Security Council Can Correct Historic Inaction on Sexual Violence
The United Nations Security Council has a unique opportunity to correct its historic failure to address sexual violence against women and girls in conflict, Human Rights Watch said today.
“Many recent conflicts on the Security Council’s agenda show exactly how sexual violence is used as weapon of war, to terrorize people,” said Marianne Mollmann, advocacy director for women’s rights at Human Rights Watch. “But the council’s response has too often been: ‘Not our problem.’”
Since 2000, the Security Council has in principle recognized the relevance of sexual violence to its work, but has done little to effectively prevent and address such violence. In recent actions on Côte d’Ivoire and Sudan, for example, the Security Council failed to raise sexual violence at all as an issue of concern, despite overwhelming evidence that rape and other forms of sexual abuse against women and girls have been committed by various groups in the conflict. The main exception to this has been the council’s most recent resolution on the conflict in the Democratic Republic of Congo, where it raised serious concerns about widespread sexual violence in that country.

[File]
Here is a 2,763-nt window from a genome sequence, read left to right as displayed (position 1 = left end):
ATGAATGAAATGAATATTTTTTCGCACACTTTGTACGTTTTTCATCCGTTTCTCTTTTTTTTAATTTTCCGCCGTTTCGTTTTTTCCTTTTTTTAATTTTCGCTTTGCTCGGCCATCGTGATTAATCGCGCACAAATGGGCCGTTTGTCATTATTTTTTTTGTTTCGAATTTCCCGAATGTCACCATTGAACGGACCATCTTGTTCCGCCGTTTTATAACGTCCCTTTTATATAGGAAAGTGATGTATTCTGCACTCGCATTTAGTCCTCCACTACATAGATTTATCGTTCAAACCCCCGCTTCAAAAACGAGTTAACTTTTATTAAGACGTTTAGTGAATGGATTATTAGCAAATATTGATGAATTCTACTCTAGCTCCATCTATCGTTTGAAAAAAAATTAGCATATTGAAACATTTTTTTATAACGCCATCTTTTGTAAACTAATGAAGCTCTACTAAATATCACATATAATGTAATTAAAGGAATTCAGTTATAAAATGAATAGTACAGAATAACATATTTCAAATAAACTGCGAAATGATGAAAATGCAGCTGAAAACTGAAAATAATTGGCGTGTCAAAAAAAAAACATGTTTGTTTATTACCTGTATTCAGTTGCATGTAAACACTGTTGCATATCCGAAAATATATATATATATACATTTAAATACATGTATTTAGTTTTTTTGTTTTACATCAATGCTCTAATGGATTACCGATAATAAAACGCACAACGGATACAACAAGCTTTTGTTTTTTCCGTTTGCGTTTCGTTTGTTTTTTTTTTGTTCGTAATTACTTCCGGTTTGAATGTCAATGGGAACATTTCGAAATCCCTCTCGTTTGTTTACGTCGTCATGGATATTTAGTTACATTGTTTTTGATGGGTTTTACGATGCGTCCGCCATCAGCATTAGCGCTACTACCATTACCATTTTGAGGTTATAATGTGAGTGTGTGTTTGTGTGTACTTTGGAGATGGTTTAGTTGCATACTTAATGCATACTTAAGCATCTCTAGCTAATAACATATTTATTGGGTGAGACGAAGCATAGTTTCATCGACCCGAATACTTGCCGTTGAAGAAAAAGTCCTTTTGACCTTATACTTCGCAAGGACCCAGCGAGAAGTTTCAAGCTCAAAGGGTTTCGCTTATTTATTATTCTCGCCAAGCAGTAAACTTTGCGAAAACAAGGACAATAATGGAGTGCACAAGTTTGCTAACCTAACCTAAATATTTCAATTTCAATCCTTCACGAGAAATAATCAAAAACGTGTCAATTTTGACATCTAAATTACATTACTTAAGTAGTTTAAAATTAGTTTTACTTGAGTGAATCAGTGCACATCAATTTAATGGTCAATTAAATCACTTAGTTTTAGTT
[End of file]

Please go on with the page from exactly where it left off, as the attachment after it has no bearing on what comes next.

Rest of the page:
In May and June, the Security Council will have several opportunities to take decisive steps to prevent and address sexual violence. On May 27, Holmes speaks at an open meeting at the Security Council while at Wilton Park in the United Kingdom, military peacekeepers from several countries meet to discuss how the United Nations can provide more effective protection for women in war, and what peacekeeping forces need from the Security Council to achieve this. And the United States, which holds the council presidency in June, has indicated its intention to bolster action at the Security Council to prevent sexual violence in conflict, with US Secretary of State Condoleezza Rice leading the council in a discussion on this topic on June 19.
The focus on this relatively neglected issue could lead the council to adopt concrete measures to address sexual violence more decisively and coherently. The most effective way to do this would be the establishment of a permanent subsidiary body or other mechanism linked directly to the Security Council, with a mandate to report on and monitor instances of sexual violence in conflict. In 2005, the Security Council set up such a mechanism to monitor and report on, in particular, the recruitment and use of child soldiers. While this mechanism has not escaped criticism, it has certainly increased Security Council attention on the issue of child soldiers.
“The Security Council now says it wants to end sexual violence in war, but good intentions aren’t enough,” said Mollmann. “Women and girls who’ve been abused don’t need words from diplomats, they need action. It’s now time for the Security Council to meet the challenge of ending rape in war.”